Now I beg your pardon, but you've caused me to have an idea. (I bet I'm not the first person to be so influenced.)Blosser:
I wonder whether a literature/philosophy course might be built some time around the notion of sacramentality. You know a lot about it, of course, and I don't, so that would be a first stumbling block. But we could certainly bring in Hopkins on the sacramentality of the world, and I could test my developing hunch that Derridean deconstruction, precisely in its passivity, is a logic of opening up to that (what we might call) sacramentality (if we were not formerly-Algerian secular French Jews, which we're not). Perhaps you could bring in the existentialist (whom I haven't read much of in a long time) by way of opposition . . .? Just a thought.
I would hardly want to say that I know a lot about sacramentalism. My reading here is limited to that of a religious variety, and fairly marginal at that. But I do find it interesting. How Derrida would fit in is an interesting question, which I haven't thought about very much; but I have wondered from time to time whether there isn't a connection (as mentioned before) between his notions about "surplus of meaning" and those found in sacramentalism (there is perhaps this difference, that the latter presupposes a transcendental signified, even if the mode of signification is via negativia [in-finite, etc.] and/or analogical [like a father, etc.]). It sounds like it could be workable, something maybe to think about for the next time we can consider something like this.Interlocutor:
And come on, now. I'm sure you laughing dissenters from inbred Lutheran establishmentarianism enjoyed that private moment of shared moral superiority immensely, and everything, but I'm also sure you know that, in distinguishing "Lutheran" from "Christian" the faculty members in question must have been distinguishing "Lutheranism" as a subset of "Christianity," not an alternative cult.Blosser:
Well, but of course, but that hardly changes the irony of the statements!Interlocutor:
One of these days I'm going to have to introduce you to Venn diagrams--they're very interesting and helpful, I think you'll find.Blosser:
Oh, like those we use in logic? I'm a very visual learner and find them quite helpful. Apparently you do too.Interlocutor:
Try a thought experiment: imagine a system of intersecting or overlapping circles. Each circle is a "Christian" denomination or faith system. Imagine there is one tiny core area that is included in every one of the circles--is that what we're going to call "Christianity"? Then imagine one great big circle that encompasses the entirety of all the littler circles--is that what we're going to call "Christianity"? "Christianity" can't mean either one, right?Blosser:
Depends. C.S. Lewis describes his project in his opening pages of Mere Christianity (pictured right) as describing the broad hallway one enters upon opening the door into the house of "Christianity." He does a fairly good job of describing "basic Christianity" that would be shared by most branches of orthodox historic Christianity (those that accepted the content of the Nicene Creed, which even Fundamentalists do, though they couldn't recite it and may not know what it was). But Lewis goes on to state that one can't make his home in the hallway: he has to open one of the doors along the hall and go into one of those rooms along the side, because that's where he'll find the crackling fire, hospitality, and sustenance. This view is also sometimes called the "branch" theory of Christianity, I think, suggesting that the denominations come out of a common trunk-- though I think there are some limits to this kind of imagery. It all comes down to the question of authority (author's rights) and standards of judgment (more on which later).Interlocutor:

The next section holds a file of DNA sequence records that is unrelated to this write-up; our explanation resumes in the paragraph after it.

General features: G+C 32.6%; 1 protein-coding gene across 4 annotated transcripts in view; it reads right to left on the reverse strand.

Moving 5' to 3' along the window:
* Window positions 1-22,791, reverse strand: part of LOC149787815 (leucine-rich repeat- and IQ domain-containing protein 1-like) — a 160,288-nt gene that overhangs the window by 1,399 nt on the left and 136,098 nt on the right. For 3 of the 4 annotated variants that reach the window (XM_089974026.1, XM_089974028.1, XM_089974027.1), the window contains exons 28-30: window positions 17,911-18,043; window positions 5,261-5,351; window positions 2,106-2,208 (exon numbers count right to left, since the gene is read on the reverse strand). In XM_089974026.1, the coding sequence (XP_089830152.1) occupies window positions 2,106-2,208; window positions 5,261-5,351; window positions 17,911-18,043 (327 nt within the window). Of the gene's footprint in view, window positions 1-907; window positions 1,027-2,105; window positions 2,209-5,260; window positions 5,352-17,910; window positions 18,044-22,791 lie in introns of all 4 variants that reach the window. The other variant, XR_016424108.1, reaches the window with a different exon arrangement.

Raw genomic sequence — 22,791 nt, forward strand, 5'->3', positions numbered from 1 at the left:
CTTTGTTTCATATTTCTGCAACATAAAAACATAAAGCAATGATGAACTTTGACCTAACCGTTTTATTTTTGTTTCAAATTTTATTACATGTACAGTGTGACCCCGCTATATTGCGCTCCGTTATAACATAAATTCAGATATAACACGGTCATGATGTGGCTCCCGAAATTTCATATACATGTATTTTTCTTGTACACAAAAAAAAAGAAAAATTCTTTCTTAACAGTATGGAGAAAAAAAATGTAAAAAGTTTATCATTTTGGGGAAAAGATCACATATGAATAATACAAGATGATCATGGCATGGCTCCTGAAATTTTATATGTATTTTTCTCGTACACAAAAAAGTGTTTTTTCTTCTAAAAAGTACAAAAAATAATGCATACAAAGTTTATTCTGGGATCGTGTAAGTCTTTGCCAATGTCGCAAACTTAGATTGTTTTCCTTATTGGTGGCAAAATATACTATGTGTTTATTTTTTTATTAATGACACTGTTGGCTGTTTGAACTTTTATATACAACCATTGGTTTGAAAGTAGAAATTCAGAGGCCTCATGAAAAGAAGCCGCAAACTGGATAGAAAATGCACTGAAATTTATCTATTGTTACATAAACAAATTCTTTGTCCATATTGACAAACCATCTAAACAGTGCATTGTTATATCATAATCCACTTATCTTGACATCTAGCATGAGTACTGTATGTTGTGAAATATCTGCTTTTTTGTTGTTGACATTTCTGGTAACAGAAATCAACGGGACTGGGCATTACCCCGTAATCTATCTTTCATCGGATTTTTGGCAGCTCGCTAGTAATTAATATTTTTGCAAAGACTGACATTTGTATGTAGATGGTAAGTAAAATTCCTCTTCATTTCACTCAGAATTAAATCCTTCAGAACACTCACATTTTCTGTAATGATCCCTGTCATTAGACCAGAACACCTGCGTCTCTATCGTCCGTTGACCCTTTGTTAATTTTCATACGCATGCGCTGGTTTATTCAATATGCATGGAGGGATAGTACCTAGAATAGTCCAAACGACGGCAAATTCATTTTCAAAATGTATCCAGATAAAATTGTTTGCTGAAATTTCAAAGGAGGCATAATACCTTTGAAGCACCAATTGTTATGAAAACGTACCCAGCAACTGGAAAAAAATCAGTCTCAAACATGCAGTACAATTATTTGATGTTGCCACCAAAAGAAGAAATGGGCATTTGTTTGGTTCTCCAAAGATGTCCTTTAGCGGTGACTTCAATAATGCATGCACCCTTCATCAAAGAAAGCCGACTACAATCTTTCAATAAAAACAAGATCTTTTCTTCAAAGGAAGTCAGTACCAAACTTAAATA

... Because it would either be a set that contained nothing but the proposition "Jesus was a fairly decent human being" or it would contain a whole host of propositions, many of which contradicted each other. So if these two are the only possibilities, then "Christianity" (and thus "Christian" also) cannot be a meaningful term. We are thus left with two possibilities. First, we can argue for the exclusion for some of the little circles in the diagram on various grounds, sort of not really excluding them, exactly, because that wouldn't be nice, and Christians are nice, especially when they're excluding other Christians, but just sort of tolerating them slash ignoring them and having a great laugh about them when they're not around, because each time we do that to one, we make the common ground bigger (and of course also imaginary, since the circles haven't really disappeared) and "Christianity" "stronger." Or, second, we can just can the term, at least within serious conversation, and try to find unity and coherence in more specific (and thus more potentially meaningful terms) like Lutheranism, Catholicism, etc. The first way is violent, and the term "Christian," used according to it, seems offensive to me.Blosser:
Well, first of all, I'm not sure you can avoid what you call the "violence" of the first option by means of your second one, since the problem would appear to be simply pushed back a step and you'd still have those arguing what constitutes true "Lutheranism" (as you do right here on campus among ELCA folk), authentic "Catholicism" (as you do among Catholics), etc. Second, I'm not sure that what yo call "violence" is avoidable at all. Take "Platonism." How do we define what "Platonism" is? There were many successor schools within Plato's Academy in Athens, lasting until the 6th century AD. Then there was Renaissance Platonism. Who's to say what "Platonism" is, some may ask? But it doesn't really strike me as such a difficult matter. One goes back to Plato, of course. Now that doesn't definitively settle all questions, since we human beings are a pugnacious and irrepressibly inquisitive and imaginative sort and one can float alternative interpretations of, say, Plato's "Theory of Forms," and whatnot. But Plato's text at least gives you some sort of benchmark or anchor or standard as a frame of reference, it seems to me. If someone claimed to hold "Platonism" but upon articulating his views was discovered to be proposing Aristotelian hylemorphism, one could say to him: "Well, you can call yourself anything you like. It's a free country. But if you think you hold a view that conforms in any way to Plato's views set forth in his dialogues, I think you're a trifle mistaken." Hylemorphism is simply not what one finds in Platonic dialogues. Similarly, it seems to me, one can make such judgments about "Lutheranism," "Catholicism," or "Christianity" without intending any sort of malice or entertaining any spirit of "violence." It's a matter of meaning what one says, is it not? We may find this challenging and difficult; but I don't see how this would make it meaningless or render it impossible.Interlocutor: